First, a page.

Thought this article was interesting in many ways.....Jason Whitlock is my favorite sports columnist, and I think that he does a great job provoking thought about the intersection of American sports and the wider culture...thought others might find it interesting as we think about social change and the responsibilities it entails.
I figured out years ago it's a good thing everyone doesn't act like me.
Strip clubs would be overcrowded. You'd literally have to call ahead to reserve a champagne room.
Strip-club hostess: "We can get you in with Mercedes on Tuesday at 5 p.m. or there's a 2 a.m. slot on Sunday with Athena. Mr. Whitlock, what would you prefer?"
Selfishly, I'd prefer things stay exactly as they are. The hypocrites can secretly surf the Internet for porn, shop Craiglist for hookers and pretend their twice-a-year sex life with their spouse of five years is satisfying and a one-way ticket to Heaven's gates.
Jesus walked with prostitutes. Jason walks with strippers.
OK, that was a bit of an exaggeration. But the analogy came to mind as I watched Jim Brown slice into Tiger Woods and Michael Jordan about their alleged lack of social conscience on HBO's Real Sports with Bryant Gumbel.
For too long, the media has ignored Jim Brown's social agenda.
Jim Brown is the most important athlete in American history. Everything we foolishly credit Muhammad Ali for standing for Jim Brown actually did and does. The reverence we shower on the self-serving, draft-dodging, Joe Frazier-is-a-monkey Muhammad Ali more appropriately belongs at Jim Brown's feet.
His work in Los Angeles and across the country with street gangs, felons and prison inmates is truly Christ-like. That sentence is not an exaggeration. Through his Amer-I-Can program, Jim has chosen to associate with America's underclass in hopes of changing a destructive culture.
My respect for Jim Brown couldn't be any higher. I consider him a good friend.
He's wrong about Tiger Woods and Michael Jordan, though.
Brown wants Woods and Jordan to do what they're incapable of: duplicate their athletic courage in the social arena.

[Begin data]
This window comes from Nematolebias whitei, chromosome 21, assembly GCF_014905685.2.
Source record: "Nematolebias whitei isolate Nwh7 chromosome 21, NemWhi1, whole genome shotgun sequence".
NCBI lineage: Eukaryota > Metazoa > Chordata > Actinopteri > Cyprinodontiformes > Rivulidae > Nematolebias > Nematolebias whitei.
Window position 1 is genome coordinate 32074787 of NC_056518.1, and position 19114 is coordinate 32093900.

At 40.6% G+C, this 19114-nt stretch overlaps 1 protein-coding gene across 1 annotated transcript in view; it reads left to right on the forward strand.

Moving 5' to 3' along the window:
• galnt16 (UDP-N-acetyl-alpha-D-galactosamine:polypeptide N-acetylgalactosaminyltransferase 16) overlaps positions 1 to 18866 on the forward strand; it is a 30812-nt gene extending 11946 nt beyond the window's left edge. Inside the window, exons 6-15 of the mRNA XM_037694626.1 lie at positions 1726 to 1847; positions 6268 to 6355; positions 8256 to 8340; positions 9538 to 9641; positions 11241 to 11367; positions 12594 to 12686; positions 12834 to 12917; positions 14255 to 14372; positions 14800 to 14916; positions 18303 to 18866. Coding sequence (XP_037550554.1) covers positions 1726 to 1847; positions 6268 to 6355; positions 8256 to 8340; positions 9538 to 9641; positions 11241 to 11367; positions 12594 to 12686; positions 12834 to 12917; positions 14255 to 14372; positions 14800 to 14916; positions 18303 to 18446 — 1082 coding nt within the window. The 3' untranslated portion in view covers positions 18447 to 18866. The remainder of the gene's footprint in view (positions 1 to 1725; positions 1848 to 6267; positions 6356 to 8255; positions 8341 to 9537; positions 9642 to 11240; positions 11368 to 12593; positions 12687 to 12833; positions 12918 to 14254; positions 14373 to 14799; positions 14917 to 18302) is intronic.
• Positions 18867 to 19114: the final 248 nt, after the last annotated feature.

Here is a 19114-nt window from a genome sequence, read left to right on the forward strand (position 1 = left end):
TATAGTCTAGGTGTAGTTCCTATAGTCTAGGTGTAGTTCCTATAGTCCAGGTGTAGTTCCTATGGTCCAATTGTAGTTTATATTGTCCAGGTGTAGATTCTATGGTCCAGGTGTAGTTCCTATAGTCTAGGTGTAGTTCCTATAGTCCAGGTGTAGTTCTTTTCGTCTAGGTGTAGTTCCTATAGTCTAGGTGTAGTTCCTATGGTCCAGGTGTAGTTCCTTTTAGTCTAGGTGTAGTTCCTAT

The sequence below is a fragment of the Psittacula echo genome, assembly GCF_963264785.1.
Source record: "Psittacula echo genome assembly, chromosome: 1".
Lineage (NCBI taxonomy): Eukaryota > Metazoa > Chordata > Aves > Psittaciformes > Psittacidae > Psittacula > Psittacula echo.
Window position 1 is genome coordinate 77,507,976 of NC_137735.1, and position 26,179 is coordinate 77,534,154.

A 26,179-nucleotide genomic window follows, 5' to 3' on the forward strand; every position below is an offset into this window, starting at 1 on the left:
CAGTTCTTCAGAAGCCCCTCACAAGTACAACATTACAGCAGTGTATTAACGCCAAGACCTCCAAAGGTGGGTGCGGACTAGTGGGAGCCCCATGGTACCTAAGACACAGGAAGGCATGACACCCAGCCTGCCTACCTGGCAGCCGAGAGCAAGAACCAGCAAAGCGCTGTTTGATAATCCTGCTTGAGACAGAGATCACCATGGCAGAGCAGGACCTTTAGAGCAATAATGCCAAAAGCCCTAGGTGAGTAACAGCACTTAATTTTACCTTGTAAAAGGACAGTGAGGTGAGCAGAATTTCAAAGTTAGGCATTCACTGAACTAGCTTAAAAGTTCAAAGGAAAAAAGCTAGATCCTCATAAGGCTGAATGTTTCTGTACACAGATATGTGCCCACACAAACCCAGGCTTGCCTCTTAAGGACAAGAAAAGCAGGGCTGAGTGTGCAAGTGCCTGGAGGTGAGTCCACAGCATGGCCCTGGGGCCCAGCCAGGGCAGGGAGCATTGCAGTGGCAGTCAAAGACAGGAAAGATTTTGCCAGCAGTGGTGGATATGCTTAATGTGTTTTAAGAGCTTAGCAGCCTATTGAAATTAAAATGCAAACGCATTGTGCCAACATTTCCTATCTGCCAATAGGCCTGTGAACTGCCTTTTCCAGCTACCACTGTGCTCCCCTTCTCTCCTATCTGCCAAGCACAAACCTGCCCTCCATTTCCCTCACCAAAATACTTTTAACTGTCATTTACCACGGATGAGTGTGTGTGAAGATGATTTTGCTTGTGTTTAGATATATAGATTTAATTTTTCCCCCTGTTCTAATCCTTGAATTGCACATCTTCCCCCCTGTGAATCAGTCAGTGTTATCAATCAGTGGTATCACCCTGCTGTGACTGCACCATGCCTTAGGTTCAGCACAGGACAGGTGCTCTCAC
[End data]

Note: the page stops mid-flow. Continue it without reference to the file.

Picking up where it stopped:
"(Tiger) is a killer, he will run over you, he will kick your ass," Brown said during his interview on Real Sports. "But as an individual for social change? Terrible. Terrible ... He can get away with teaching kids to play golf, and that's his contribution. In the real world, I can't teach kids to play golf and that's my contribution, if I've got that kind of power."
Translation: Brown wants Tiger and Michael to act like Jim Brown.
It's never going to happen. It's a naive request. It's the equivalent of asking Whoopi to be as seductive as Beyonce. Whoopi would make a fool out of herself trying.
The era of professional athletes being the leaders of social change has come and gone. Integration and money disconnected most modern athletes from the plight of the underclass four decades ago.
When you earn the kind of money Woods and Jordan rake in, you become a member of the establishment. It's difficult to fight the power when you are trying to hold onto it.
In my opinion, Woods and Jordan are not the problem. The media are.
We spent the better part of four decades convincing the public that Muhammad Ali was the ultimate black athlete, and now we wonder why Chad Johnson and a multitude of assclowns have perfected an Ali imitation.
Remember, I figured out years ago it's a good thing everyone doesn't act like me.
Think about it. Don Imus was vilified and demonized for uttering "nappy-headed hos" and Ali was celebrated for repeatedly calling Joe Frazier a gorilla as white reporters laughed and fought back tears of joy.
Ali was a pawn of the anti-Vietnam War movement, a cash cow for the Nation of Islam and a symbol of how bigots wanted high-profile black athletes to behave.
You've been hoodwinked, bamboozled and led astray.
Imagine if the media had spent 40 years extolling Brown's authentic commitment to and representation of the underclass rather than speculating about and interpreting domestic disputes. Imagine if Jim Brown had lit the Olympic torch in Atlanta rather than the Louisville Lip.
Imagine if Jim Brown was universally praised as the ultimate black athlete rather than as the angry black man in the funny hat.
Maybe then there would be fewer hey-look-at-me bojanglers and more Baron Davises trying to positively influence the communities that produced them.
This is America, home of capitalism. We're conditioned to follow the money. The media made Ali's buffoonery marketable and profitable. We made Brown's legitimate social conscience dangerous and scary.
There's no mystery as to why Woods and Jordan fall short of Brown's dedication to advancing social change. They've personally experienced little or no injustice. Beyond funding educational opportunities for the poor and carrying themselves in a dignified manner, they have no real clue how they can give back without being exploited.
And, more important, they realize they'd be treated as pariahs if they followed in Brown's footsteps.
When you choose to walk with prostitutes (as Jesus did) and strippers (as I have) and gang members (as Brown has), it's a very lonely stroll.
Jim Brown pretty much walked alone in the 1960s and 1970s. His courage dragged along a few tokens. Where are they now? They're not in the trenches with Jim. They're on the golf course with Tiger and Michael.
Nothing has really changed. Perhaps one day there will be a new Jim Brown. I doubt it will happen in my lifetime. I've been waiting 40 years for the next Martin Luther King Jr.
The lesson is an old one: Jim Brown and everyone else just need to continue being the change they want to see. It's the best we can do.